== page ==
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I have been under the impression that the verb pretender is a false friend and means "to intend, or to hope, or to expect". However in Google Translate it translates as "to pretend", and it even displays as a synonym to the verb fingir (fingir is the verb I always thought meant "to pretend").

My question:

What does the verb "pretender" mean?

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Fingir and pretender are not synonyms, but pretender could translate as to pretend but only in very limited circumstances. Pretend has several meanings in English, and some of them could indeed be used for the meaning of pretender which the DLE defines thus:

pretender
1. tr. Querer ser o conseguir algo.
2. tr. Hacer diligencias para conseguir algo.
3. tr. Dicho de una persona: Cortejar a otra.

So it can be want to be or acquire something, to do what is necessary to get something, or to court someone. Let's compare with the OED's definitions for to pretend:

pretend, v.
†6.
a. intransitive. figurative. To tend to an end or point in action, speech, etc. Also: to extend in time. Obsolete.
b. intransitive. To stretch or reach forward; to move or go forward; to direct one's course; to tend. Usually with to or for. Obsolete.
†10. transitive. To intend, plan.
a. With infinitive as object. Obsolete.
b. With clause as object. Obsolete. rare.
c. With simple object. Obsolete.
12.
†a. intransitive. To aspire; to have pretensions. Chiefly with to. Obsolete.
b. transitive. With infinitive as object. To aspire, presume; to venture; to try, attempt. Now rare.
†c. intransitive. To pay court to (a prospective spouse); to seek to be married to (a person). Obsolete.

Example sentences from the OED show sentences that would be translated with pretender:

  • For to what fyn he wolde anon pretende, Þat knowe ich wel
    Aquel fin que él pretendería pronto, el cual sé muy bien,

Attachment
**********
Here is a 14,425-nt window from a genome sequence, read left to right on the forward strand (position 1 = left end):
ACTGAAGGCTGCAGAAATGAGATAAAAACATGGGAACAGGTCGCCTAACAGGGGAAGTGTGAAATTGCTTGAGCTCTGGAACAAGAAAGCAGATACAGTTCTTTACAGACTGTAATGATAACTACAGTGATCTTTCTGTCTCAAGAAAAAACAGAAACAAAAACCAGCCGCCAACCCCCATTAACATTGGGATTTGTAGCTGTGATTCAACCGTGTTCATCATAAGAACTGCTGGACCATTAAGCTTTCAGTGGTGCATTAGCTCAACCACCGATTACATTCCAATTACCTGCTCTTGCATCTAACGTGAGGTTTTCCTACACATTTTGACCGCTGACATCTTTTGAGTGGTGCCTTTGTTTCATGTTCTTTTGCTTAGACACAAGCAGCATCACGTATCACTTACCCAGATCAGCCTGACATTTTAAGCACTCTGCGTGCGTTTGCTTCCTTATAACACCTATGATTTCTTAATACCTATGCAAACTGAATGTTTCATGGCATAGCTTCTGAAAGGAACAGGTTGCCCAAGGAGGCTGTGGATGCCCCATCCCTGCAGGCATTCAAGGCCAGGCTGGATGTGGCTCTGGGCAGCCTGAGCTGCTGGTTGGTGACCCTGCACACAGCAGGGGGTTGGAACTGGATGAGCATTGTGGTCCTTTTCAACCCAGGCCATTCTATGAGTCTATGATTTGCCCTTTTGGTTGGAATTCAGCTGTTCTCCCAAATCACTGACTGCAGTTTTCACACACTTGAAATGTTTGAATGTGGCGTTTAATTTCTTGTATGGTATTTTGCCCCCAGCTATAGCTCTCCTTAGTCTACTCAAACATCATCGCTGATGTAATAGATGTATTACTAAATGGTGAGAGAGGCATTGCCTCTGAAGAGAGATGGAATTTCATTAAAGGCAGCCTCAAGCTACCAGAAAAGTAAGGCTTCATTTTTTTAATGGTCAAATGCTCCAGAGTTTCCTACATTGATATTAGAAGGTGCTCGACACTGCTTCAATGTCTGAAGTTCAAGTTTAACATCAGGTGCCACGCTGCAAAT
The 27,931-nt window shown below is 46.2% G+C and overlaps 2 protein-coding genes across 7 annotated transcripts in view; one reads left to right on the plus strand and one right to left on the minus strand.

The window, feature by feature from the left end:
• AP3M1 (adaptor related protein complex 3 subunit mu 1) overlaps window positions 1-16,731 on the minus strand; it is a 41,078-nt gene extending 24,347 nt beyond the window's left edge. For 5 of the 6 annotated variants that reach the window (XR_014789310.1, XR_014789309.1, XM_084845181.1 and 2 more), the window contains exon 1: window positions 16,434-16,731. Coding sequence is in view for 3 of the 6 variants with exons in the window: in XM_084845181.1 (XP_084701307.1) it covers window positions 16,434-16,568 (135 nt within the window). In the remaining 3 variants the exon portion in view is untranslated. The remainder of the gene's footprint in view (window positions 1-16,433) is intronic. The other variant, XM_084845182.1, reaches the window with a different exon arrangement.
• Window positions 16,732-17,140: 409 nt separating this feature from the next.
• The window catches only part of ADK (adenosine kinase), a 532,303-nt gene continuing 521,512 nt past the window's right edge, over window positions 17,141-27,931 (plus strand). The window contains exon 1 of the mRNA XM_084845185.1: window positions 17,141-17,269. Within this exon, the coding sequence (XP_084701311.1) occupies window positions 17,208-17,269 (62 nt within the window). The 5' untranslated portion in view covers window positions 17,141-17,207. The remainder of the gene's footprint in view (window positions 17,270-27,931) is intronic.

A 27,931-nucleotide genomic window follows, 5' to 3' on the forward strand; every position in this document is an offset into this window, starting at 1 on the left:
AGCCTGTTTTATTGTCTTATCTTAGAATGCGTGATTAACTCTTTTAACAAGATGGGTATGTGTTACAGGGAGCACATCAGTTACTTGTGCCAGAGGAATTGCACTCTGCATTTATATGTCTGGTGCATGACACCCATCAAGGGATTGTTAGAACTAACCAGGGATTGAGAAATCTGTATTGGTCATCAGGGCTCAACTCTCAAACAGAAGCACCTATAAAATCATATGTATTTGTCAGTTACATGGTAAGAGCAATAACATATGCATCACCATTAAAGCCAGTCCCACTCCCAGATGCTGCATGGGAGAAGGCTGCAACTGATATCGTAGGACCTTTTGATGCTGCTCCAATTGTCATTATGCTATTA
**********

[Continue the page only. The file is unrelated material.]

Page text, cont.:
• I wyll pretende To stey to my father.
    Pretenderé quedarme con mi padre.
  • I find by experience that we cannot acquire that end which is pretended to by such addresses.
    Noto por experience que no podemos conseguir aquel fin que se pretenden tales discursos.
  • We pretend, that this City, already famous for the Defeat of two of your Armadas, shall become far more so by the Disgrace of this your third.
    Pretendemos que esta ciudad, ya famosa por la derrota de dos de tus armadas, sea aún más famosa por la desgracia de esta tercera tuya.
  • All oþir askiþ & sekiþ her ovne comodites; þou pretendist allone myn helþe & my profityng
    Los demás piden y buscan sus propias comodidades; tú pretendes solo mi ayuda y mi beneficio
  • I am not such a fool as to pretend to you now I am poor, and you have got altogether above me.
    No sé tan tanto para pretenderte ahora que soy pobre, y tienes todo por encima de mí.
  • It is difficult to forecast the feeling of Congress, and few pretend to guess the probable terms.
    Es difícil predecir los sentimientos del Congreso, y pocos pretenden adivinar los términos probables.
  • Some pretende to hye estates & grete richesses, & other ben content with lytil estate.
    Algunos pretenden altas condiciones y grandes riquezas, y otros están contentos con bajas condiciones.
  • That..Step..lays her under the Foot of the Man she pretends to.
    Aquel...paso... le pone debajo del pie del hombre que ella pretende.

However, as you'll no doubt notice, both between the definitions and the sheer spelling of the English, the use of pretend in this manner is rare today, almost completely usurped by its usage equivalent to fingir. So while Google is technically correct in equating pretend and pretender, it's not very helpful, and it's flat out wrong to say that finger and pretender are synonymous.

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  • 2
    (It took all my will power not to translate those into old Spanish haha) – user0721090601 Apr 29 '19 at 3:44
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You've had a long answer from @guifa; I will give you a short answer. In this case, Google Translate is wrong. Collins gives three definitions, and none of them is pretend.

In practice I use it in exactly two ways in everyday conversation:

  1. This one is actually a related noun form: the old-fashioned way of saying suitor is

    pretendiente

    I used this a lot when reading fairy tales to my children when they were younger.

  2. There is a question that asks about what someone is really trying to accomplish:

    ¿Qué pretendes hacer [con algo]?

    This could be asked in a confrontational way or in an analytical way.

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